Patagoniaoffers. All of this comfort sheltered from the wind. In the small library you may have access to the works about birds that inhabit our shores, left year after year by the Biologists that visit us. The bar is situated in a corner of the living room, were drinks are served to go with the Poker or Truco Tournaments that sometimes carry on until the wee hours!!
Description of activities included in the Sea House Rate:
Visit and Sailing along Malaspina Cove visiting Sea Lion and Seabird colonies:
After taking breakfast, we gather at the grocery store and assess the weather report and the tide tables to determine whether sailing is possible. We get on the boat and sail along the seaweed fields where we come across vessels working on the seaweed harvest. Later we sail on the mussel crops and tell you all about the breeding online system we use. Finally we come near the islands that are within the cove, approach the Roca Malaspina to continue sailing down the archipelago made up by the Vernacci Islands. While sailing, we can contemplate Sea Lion colonies (3,500 animals during the breeding season), Penguins (60,000) and colorful Marine Bird colonies. Then we moored the boat and return to the village.
Estimated time: 4/5 hours approx.
Visit to the
After breakfast, we take internal tracks within our private land driving almost
18 miles( 30 km) till we arrive to the Petrified Forest. At the gully, we travel 60 million years ago to be able to interpret the
different pieces. On foot, we arrive at the Pyramid where it is possible to listen to Patagonian silence. We can return walking all along the edge of the hill till we find ourselves again at the starting point.
Estimated time: 4/5 hours approx.
Visit to the Seaweed Industry and Archaeological Sites:
In the morning, we visit the working place where the seaweed harvest is carried out. There we get to know a varied number of species being marketed by our company, their processes and uses. During the visit, we can also go to archaeological sites such as aboriginal working areas and cemeteries.
Estimated time: 4 hours approx.
Visit to a Typical Patagonian Ranch:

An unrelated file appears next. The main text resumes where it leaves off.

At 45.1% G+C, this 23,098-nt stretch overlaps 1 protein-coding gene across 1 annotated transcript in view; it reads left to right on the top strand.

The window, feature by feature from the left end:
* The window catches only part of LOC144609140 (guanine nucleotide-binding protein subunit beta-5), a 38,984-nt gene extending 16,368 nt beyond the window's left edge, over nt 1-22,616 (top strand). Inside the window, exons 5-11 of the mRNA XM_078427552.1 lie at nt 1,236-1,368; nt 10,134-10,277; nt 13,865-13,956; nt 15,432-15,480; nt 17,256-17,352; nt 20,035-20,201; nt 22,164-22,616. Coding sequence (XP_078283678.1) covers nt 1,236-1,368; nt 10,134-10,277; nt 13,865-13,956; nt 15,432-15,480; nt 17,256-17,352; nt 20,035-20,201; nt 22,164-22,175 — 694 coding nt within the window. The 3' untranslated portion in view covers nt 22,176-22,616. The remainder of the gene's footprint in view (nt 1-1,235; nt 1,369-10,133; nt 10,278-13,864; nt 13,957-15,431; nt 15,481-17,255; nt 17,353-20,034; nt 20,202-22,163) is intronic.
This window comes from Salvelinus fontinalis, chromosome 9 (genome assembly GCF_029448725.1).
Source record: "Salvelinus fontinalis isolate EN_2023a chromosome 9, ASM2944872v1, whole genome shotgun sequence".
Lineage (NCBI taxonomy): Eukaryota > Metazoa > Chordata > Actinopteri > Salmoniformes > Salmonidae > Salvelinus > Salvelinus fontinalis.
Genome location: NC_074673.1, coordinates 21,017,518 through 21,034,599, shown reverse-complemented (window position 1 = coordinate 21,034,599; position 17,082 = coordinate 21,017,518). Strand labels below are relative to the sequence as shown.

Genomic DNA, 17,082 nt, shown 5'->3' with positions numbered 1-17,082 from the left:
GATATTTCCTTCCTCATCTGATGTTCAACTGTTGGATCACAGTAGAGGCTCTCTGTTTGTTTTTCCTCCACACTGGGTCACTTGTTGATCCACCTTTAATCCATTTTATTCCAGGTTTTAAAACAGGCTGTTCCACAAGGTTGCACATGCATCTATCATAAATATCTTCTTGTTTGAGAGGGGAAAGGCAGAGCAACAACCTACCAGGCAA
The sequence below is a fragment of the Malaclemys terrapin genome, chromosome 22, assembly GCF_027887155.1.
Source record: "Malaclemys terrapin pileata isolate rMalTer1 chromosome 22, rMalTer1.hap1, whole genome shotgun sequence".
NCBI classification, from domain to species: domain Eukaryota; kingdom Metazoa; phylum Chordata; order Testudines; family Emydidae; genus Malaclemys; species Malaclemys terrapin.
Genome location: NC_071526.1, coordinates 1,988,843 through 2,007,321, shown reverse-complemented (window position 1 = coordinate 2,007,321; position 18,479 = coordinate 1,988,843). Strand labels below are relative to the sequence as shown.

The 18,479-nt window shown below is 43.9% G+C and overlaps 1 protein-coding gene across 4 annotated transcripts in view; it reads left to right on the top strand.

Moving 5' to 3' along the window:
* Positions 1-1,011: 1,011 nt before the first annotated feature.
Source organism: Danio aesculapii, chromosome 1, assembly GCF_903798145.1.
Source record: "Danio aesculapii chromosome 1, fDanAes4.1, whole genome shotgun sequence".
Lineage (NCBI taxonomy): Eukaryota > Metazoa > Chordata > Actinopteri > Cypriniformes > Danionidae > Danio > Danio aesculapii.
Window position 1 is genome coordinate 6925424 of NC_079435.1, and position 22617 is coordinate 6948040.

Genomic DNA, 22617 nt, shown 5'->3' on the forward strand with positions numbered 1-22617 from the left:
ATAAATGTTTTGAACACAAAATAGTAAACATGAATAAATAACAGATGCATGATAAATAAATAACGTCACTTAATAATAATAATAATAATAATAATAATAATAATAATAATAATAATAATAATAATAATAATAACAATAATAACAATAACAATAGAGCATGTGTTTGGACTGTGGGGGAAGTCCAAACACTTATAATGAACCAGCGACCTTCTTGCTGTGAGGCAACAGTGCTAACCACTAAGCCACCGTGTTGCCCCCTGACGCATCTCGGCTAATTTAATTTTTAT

At noon, we visit one of our ranches where we participate in the daily tasks. Depending on the date, we may see marking, weaning, shearing, or classifying sheep. We have lunch in situ following the habits of our gauchos. Then we visit the facilities of one of our ranches, say stockyards, shedders, shearing sheds. Mid-afternoon, we head towards Bahía Bustamante.
Estimated time: 4/5 hours approx.
1. Two endemic species, the Chubut Steamer Duck (Tachyeres leucocephalus), found in large concentrations and the Olrog s Gull (Larus atlanticus) considered to be an internationally threatened specie, as it has been included in the first appendix of the Migratory Species Convention, which has been ratified by the Argentine Government.
2. 12 different seabird species nest in the area, in 21 breading colonies populated with 1 to 7 sea bird species each. Within these 12 marine species you may find the Magellan Penguin colony (Spheniscus magellanicus) which is truly large. In the area you may also find significant colonies of Blue-eyed Cormorant (Phalacrocorax atriceps) and Rock Cormorant (P. magallenicus). The Blue-eyed Cormorant is the main guano producer of the country and their colonies have suffered sporadic extractions during the nineteenth century.
3. Seven migratory, five neartic and two Patagonian species frequent the area. The Bahía Bustamante region, for example, is noted for being one of the main transitory spots on most beach-bird's migratory journey - especially for the Red knot (Calidris canutus), the White-rumped sandpiper (Calidris fuscicollis) and the Hudsonian godwit (Limosa haemastica) that have their main non-breeding colonies on Tierra del Fuego island.
4. A great variety and diversity of other marine and steppe birds.
Other Activities: Trekking, Mountain Bike, Visit to the beaches
Other Activities (NOT included): Horseback riding, Kayak, navigation in Zodiac for photographers.
- Activities are scheduled and programmed the previous night, and guests are informed of these. As the activities are subject to climatic conditions, the order in which they are carried out is subject to variation.
- All activities are carried out within the establishment.
- No activity demands important physical effort. Previous experience is necessary for horse riding and kayak sailing.
- If you have them, we recommend that you bring fishing tackle and binoculars
- We suggest wearing suitable clothing such as a warm coat or a windbreaker, comfortable trousers, leather or waterproof shoes, gloves, cap, hat, sunglasses, sunscreen and lip protective cream. For the summer, bring swimsuit, shorts and a beach towel.